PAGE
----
Kruger's managers are gradually coming to accept that some of the coming changes may be unstoppable. For reasons they don't fully understand, the park's populations of roan and sable antelope have plunged in recent years despite costly attempts to rebuild the herds. The handsome grazers may soon simply be allowed to go extinct in the park.
Most of the world's conservation efforts over the last century have focused on setting aside key pieces of land to preserve ecosystems and help ensure no species goes extinct. But as the Earth's climate changes, a growing flood of extinctions are inevitable, many scientists say. A 2004 study, "Extinction Risk from Climate Change," published in the journal Nature by some of the world's top conservation climate experts estimates that by 2050 between 15 percent and 37 percent of species in the world's most biologically rich habitats will be on the path to extinction if the climate alters even moderately.
That could be reduced if nations quickly and dramatically cut greenhouse gas emissions -- something most people now agree is unlikely -- or if conservation reserves can be added or expanded to give species fleeing new climate stresses somewhere to go.
Competition for land is increasingly intense, and conservation will have to compete with other political priorities.
Still, efforts are under way in some places. With warming oceans fast destroying coral reefs worldwide, conservation organizations are racing by year's end to set up some of the world's first marine parks designed to buffer the effects of climate change. The parks, in the Indian Ocean, will set aside areas where natural up-wellings of cold water offer the potential to protect fragile coral, said Lee Hannah, a climate specialist with Washington-based Conservation International, and one of the authors of the paper on predicted extinctions.
New conservation arguments
South Africa similarly has expanded nature reserves in the direction that some highly endangered members of its unique Cape floral kingdom are migrating. And Kruger itself has in recent years taken down fences on its border with neighboring Mozambique conservation areas to create a bigger new "trans-frontier" park with more room for animals to move.
But a growing number of scientists believe the future success of conservation efforts will be determined by how well plants and animals are protected outside parks. As species migrate in response to climate stresses, some will inevitably move onto private land, where their reception may determine their ultimate survival.
Around Kruger, conservationists used to convincing the reserve's neighbors of the economic benefits of having wildlife next door are now trying to convince them of the benefits of having wildlife on their own land. Citrus farmers, forest plantation owners and villagers around the park are being urged to try no-till farming, use fewer pesticides and leave natural corridors for plants and animals moving in response to climate stresses, all part of an effort to create a broader "matrix" of habitat where pressured species can survive.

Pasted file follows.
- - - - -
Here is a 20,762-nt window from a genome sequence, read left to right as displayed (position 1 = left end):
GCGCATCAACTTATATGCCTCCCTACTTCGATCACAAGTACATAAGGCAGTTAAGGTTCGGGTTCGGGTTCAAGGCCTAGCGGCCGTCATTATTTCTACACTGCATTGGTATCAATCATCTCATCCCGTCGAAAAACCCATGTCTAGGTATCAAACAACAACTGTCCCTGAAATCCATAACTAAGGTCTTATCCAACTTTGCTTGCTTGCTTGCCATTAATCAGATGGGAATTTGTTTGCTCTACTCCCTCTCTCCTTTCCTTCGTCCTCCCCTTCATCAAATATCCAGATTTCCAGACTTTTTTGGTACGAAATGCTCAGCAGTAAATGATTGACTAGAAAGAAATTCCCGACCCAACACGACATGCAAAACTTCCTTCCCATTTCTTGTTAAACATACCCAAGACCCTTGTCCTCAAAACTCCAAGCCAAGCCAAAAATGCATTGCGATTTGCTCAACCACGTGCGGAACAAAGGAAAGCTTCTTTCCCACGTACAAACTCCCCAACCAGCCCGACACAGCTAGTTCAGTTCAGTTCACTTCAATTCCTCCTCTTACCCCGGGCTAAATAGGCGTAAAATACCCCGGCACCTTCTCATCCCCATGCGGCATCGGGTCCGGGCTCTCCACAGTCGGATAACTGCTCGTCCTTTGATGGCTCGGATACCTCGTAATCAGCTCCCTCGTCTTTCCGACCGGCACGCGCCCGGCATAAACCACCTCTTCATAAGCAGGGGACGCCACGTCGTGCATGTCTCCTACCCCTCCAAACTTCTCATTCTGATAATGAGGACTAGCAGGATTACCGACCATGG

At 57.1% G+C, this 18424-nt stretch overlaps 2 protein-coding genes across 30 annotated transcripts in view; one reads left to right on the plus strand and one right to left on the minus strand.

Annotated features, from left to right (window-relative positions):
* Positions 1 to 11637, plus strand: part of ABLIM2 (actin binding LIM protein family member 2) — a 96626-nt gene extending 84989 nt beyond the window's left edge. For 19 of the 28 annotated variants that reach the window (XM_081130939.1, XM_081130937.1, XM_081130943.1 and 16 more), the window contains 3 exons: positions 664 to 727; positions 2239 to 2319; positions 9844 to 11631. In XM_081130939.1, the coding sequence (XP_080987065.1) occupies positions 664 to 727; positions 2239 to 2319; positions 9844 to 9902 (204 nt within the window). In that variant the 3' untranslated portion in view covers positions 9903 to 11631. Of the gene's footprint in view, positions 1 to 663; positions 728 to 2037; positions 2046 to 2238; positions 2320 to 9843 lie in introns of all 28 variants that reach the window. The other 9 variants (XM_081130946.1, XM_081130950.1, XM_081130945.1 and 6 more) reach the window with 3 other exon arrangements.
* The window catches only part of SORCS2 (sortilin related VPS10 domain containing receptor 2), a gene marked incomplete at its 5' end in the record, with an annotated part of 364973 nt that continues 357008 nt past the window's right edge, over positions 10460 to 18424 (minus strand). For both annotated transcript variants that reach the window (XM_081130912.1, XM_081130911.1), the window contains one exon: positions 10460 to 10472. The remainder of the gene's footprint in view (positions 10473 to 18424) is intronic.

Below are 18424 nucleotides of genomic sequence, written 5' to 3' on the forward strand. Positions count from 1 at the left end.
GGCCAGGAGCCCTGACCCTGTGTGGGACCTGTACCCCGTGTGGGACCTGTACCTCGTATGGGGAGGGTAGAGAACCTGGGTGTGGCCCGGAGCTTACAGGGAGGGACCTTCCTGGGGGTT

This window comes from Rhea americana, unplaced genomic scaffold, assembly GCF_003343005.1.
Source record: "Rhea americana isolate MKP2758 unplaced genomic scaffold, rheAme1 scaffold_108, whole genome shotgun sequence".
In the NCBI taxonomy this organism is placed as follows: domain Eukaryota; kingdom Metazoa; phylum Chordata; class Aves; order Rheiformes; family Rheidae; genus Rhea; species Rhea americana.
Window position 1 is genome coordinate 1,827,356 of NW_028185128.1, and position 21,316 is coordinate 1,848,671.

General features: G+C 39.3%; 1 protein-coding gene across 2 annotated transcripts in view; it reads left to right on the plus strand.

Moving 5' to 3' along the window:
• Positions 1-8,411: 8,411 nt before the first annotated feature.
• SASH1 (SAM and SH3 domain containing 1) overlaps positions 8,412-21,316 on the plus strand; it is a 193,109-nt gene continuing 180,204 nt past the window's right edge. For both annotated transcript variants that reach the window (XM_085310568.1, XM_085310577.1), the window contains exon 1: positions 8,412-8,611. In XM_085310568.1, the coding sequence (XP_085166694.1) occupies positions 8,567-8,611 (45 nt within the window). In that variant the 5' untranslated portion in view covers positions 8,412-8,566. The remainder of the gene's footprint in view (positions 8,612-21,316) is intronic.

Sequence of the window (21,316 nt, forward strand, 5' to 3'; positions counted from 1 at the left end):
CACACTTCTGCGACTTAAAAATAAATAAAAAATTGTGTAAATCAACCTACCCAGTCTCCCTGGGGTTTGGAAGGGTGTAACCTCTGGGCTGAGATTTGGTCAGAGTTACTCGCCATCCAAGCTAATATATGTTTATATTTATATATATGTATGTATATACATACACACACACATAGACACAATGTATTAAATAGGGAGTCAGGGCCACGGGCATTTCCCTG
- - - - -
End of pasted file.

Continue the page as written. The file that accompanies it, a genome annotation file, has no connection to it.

Persuading governments and wildlife groups to abandon old ideas about conservation in favor of a new ethic won't be easy. Kevin Rogers, a University of the Witwatersrand ecologist who helped write Kruger's adaptive management plan, predicts the rise of a new era of "greenies and bunny huggers" virulently opposed to allowing species to slip into extinction. Even pragmatic nature lovers may wince at the idea that emblematic species like the blue crane -- South Africa's endangered national bird that nests in grasslands -- may no longer have a place in an altered world.
Of course it's possible that species may ultimately prove more adaptable than scientists think. While the most fragile, sensitive and specialized likely will perish, their demise will leave openings for competitors to exploit, Rogers said. The Earth's plants and animals have evolved in changing climate conditions over thousands of years, and may still retain hidden abilities to adapt.
At Kruger, rethinking old models is already the new way of doing business. In essence, park managers recognize that ecosystems and the processes that affect them, including climate change, are more complicated and unpredictable than scientists previously imagined.
Nature is "in a continuous state of flux and not in balance," Rogers said. With Kruger managers now thinking along those lines, "they're as well set up as anywhere, if not better than anywhere" to respond, he said.
"We're still in Act 1 of this play," Biggs said, pausing in a hallway at the park's headquarters. "We can hear the big monster coming, but we're still getting the chairs arranged on stage."Source: Chicargo Tribune
Robert Karl Stonjek